Steve Filmer

Manager , Media Relations and Strategic Communications


ASU dance students to present original choreography

January 27, 2022

Each year, Arizona State University dance BFA seniors choreograph, design and present a program of original work that highlights the learning they have done during their time in the School of Music, Dance and Theatre. There are specific requirements, but students are also given a great deal of latitude to explore their visions as artists.

This year, there are so many students that the show has been divided into two programs, presenting a variety of dance forms and subjects. Transitions I will be presented at 7:30 p.m. Friday, Feb. 4 and 2 p.m. Saturday, Feb. 5. The second program, Transitions II, will be presented at 7:30 p.m. Saturday, Feb. 5 and 2 p.m. Sunday, Feb. 6. All performances will be held in the Margaret Gisolo Dance Theatre. Dancer surrounded by clouds. The theme of the two-program show is “Cumulus Twenty-Two,” based on the idea of cloud walkers, or people who live outside of the normal world. Photography by Ashley Lorraine Baker, photo editing by Mia Callichio.

Each program will showcase six pieces of original choreography featuring other student dancers. Faith Markovetz is a graduating senior in dance who will present her piece, “Leaving Less Orderly Than We Arrived,” in Transitions II. She said that the experience as a choreographer has been much different than her experience as a dancer in previous years’ shows.

“It feels like such a long process when you're a dancer, because you're just coming into rehearsal every week for about five months,” she said. “But being in the choreographer’s seat, it goes by so fast. We're like, ‘Oh my gosh! It’s already January!’”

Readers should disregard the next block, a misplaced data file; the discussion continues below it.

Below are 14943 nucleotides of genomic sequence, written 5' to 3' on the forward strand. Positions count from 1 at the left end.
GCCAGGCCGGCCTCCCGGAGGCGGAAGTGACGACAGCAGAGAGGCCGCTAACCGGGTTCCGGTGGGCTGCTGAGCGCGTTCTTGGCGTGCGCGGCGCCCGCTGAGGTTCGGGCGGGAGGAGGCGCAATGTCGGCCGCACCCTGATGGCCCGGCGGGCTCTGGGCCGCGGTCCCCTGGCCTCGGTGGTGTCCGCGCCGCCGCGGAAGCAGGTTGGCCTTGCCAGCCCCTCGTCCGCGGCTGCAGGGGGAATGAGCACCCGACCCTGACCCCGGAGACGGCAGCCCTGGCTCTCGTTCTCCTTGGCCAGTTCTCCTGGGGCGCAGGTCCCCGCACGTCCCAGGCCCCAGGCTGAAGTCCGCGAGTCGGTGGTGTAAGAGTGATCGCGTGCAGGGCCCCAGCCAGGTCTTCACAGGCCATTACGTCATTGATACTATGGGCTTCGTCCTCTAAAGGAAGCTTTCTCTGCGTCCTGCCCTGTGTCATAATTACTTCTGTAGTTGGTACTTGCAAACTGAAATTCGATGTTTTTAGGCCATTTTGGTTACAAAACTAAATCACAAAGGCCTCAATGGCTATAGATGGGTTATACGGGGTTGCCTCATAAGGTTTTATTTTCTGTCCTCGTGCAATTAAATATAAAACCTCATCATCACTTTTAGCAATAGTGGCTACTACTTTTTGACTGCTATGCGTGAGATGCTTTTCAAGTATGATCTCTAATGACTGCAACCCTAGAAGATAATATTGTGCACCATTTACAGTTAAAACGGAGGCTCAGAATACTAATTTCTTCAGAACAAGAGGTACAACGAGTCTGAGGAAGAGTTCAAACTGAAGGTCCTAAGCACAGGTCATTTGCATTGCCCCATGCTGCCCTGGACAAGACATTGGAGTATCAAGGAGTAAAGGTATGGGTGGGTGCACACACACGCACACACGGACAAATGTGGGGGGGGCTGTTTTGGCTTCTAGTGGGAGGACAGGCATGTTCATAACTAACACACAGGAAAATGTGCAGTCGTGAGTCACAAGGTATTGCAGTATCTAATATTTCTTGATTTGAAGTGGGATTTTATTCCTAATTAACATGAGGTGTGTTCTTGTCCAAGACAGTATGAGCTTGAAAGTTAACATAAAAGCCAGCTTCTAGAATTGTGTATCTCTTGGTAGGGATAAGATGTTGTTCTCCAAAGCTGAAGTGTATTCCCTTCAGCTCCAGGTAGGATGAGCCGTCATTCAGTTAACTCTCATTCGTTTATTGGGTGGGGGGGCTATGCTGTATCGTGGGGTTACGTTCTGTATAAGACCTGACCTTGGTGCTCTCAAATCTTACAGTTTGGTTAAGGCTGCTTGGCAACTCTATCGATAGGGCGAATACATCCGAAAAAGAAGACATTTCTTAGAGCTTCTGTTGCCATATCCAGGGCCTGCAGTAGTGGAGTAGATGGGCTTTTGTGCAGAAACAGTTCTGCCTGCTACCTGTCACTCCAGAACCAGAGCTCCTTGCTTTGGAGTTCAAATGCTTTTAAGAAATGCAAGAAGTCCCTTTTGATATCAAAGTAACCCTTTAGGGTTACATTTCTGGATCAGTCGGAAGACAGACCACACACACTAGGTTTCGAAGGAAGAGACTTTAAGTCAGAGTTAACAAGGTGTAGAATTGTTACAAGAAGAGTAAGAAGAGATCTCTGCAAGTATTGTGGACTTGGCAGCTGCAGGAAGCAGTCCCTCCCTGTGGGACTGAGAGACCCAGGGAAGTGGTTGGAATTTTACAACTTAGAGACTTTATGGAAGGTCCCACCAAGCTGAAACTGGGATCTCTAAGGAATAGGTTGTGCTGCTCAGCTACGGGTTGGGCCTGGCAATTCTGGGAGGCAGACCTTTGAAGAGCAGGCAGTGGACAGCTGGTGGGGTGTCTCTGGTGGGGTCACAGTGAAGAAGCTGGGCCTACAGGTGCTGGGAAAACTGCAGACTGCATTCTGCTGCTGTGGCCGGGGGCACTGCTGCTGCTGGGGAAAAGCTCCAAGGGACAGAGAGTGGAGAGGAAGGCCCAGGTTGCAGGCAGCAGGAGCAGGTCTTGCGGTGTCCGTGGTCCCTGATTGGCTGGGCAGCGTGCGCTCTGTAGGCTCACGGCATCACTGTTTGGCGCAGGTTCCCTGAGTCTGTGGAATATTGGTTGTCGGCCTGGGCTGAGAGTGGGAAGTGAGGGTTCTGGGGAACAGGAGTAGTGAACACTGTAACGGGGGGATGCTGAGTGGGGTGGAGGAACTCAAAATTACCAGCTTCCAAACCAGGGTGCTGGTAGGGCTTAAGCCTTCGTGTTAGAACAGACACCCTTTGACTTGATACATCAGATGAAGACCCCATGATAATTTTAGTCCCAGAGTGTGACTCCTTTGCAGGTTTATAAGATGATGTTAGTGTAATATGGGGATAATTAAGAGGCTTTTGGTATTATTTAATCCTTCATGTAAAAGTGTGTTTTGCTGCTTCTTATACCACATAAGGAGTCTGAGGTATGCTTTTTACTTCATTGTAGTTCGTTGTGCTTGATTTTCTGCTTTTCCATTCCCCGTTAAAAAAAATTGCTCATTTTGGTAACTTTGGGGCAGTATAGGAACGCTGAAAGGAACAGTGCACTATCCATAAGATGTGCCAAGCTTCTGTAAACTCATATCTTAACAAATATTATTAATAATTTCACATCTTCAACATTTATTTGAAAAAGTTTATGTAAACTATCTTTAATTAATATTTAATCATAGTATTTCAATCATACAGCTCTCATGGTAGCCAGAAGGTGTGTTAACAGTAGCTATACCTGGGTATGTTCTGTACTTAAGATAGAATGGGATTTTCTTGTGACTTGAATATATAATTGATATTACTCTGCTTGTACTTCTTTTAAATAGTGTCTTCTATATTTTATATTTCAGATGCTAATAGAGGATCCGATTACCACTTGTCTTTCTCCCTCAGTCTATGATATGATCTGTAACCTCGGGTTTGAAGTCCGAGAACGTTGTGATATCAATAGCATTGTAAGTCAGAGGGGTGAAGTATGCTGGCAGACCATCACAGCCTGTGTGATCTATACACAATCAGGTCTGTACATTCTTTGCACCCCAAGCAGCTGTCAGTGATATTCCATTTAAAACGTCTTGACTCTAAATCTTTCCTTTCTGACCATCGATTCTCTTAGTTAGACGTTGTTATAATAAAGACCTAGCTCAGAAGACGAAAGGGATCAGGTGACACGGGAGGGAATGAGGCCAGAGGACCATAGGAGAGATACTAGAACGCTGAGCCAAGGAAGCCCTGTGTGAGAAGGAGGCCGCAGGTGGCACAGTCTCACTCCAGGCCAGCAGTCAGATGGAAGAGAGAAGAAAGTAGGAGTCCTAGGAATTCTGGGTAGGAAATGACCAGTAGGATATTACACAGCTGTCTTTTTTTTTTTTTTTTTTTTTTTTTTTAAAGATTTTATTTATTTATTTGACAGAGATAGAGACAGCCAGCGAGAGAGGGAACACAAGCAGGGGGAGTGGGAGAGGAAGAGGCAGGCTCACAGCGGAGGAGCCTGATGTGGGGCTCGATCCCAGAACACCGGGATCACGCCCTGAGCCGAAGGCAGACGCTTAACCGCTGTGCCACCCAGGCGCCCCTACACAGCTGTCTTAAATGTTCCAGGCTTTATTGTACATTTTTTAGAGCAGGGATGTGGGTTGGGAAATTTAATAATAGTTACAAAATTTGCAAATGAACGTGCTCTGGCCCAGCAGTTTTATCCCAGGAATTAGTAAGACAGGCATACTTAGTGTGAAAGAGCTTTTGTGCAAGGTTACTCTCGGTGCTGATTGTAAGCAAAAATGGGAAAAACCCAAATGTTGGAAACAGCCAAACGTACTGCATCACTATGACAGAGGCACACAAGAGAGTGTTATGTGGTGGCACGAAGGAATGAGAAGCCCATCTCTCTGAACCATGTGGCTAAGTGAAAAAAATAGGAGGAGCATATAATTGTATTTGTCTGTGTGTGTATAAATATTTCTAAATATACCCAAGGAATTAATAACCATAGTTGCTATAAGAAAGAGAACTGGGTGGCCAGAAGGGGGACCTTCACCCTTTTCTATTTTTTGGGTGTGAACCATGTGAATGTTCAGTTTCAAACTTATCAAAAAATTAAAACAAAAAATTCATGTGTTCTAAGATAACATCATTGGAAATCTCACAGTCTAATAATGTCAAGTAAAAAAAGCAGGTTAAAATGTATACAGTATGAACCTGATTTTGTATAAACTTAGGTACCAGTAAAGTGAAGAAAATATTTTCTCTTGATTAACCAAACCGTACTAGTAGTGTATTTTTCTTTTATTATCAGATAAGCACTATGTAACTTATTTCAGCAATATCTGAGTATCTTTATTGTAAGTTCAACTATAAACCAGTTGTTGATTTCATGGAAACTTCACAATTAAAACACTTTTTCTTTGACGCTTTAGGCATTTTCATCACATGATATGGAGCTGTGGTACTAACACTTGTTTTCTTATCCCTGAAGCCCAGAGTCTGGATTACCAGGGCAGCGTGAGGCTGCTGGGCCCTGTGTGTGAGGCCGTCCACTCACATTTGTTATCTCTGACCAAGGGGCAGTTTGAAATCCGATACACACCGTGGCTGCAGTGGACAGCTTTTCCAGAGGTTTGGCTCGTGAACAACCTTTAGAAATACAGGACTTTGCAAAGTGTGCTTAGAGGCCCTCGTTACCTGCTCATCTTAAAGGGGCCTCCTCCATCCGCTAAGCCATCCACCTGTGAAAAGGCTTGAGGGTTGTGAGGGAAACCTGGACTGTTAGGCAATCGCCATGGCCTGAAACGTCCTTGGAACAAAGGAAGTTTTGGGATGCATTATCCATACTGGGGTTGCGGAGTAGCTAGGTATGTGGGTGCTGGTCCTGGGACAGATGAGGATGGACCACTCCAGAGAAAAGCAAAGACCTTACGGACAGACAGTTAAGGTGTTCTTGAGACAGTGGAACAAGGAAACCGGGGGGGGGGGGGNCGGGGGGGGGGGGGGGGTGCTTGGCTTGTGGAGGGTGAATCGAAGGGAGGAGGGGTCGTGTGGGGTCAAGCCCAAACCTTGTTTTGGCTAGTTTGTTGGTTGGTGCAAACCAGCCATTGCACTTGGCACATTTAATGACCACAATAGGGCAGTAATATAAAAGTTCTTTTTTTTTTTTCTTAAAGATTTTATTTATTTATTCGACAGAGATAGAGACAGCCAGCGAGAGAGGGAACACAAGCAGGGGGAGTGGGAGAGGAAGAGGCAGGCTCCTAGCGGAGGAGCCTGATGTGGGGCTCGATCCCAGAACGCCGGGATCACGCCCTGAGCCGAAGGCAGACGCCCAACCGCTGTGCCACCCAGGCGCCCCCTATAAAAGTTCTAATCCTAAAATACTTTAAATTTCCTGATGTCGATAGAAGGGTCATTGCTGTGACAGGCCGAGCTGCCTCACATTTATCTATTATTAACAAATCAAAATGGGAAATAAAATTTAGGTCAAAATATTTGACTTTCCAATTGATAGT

Faculty mentor and Clinical Assistant Professor Carley Conder said she is proud of the way this particular group has demonstrated resilience. 

“They have overcome challenges by sticking together and providing leadership for the rest of the program as we navigated our way through COVID-19 restrictions and cancellations,” Conder said. “They have persevered and found ways to be creative despite obstacles.”

As part of the process, the students also design the marketing and branding for the show, including deciding on a name, holding a photo shoot and creating marketing materials. The name they chose for the two-program show is “Cumulus Twenty-Two,” based on the idea of cloud walkers, or people who live outside of the normal world, defying the odds and norms. 

“We liked how cumulus is a cloud but it’s also the sum of something,” Markovetz said. “As the class of 2022, we are coming to the summation of our learning here at ASU.”

Conder said the show is a great representation of the students’ work as dance majors. 

“This concert represents a six-month creative process that is very rigorous and undergoes much scrutiny through a systemized method of improving their creative work,” she said. “But more than that, it represents all four years of their explorations, discoveries, hard work and progress as artists.” 

Audiences can learn more about the show on the student-managed Instagram account @cumulustwentytwo. Tickets to the shows must be purchased online in advance through the Herberger Institute box office

Transitions I

7:30 p.m. Friday, Feb. 4 and 2 p.m. Saturday, Feb. 5

"Recovery and Recompense" by Azana Perre

"Metamorphosis" by Xochilt Huitzil

"Interwoven" by Max Butler

"What We Know Now/Lo Que Sabemos Ahora" by Abigail Gonzalez

"The End of the Grey" by Fan Zhang

"Forbidden Fruit" by Mia Calicchio 

Transitions II

 7:30 p.m Saturday, Feb. 5 and  2 p.m. Sunday, Feb. 6

"Arranging Perception" by Audi Miller

"Change" by Emily Crawford

"Leaving Less Orderly Than We Arrived" by Faith Markovetz

"Disturbing the Tendency Towards an Equilibrium" by Lauren Jimenez

"Possessions with a Capital People" by Takela King

"Mind Universe" by Geli Santarsiero

Lacy Chaffee

Media and communications coordinator, School of Music, Dance and Theatre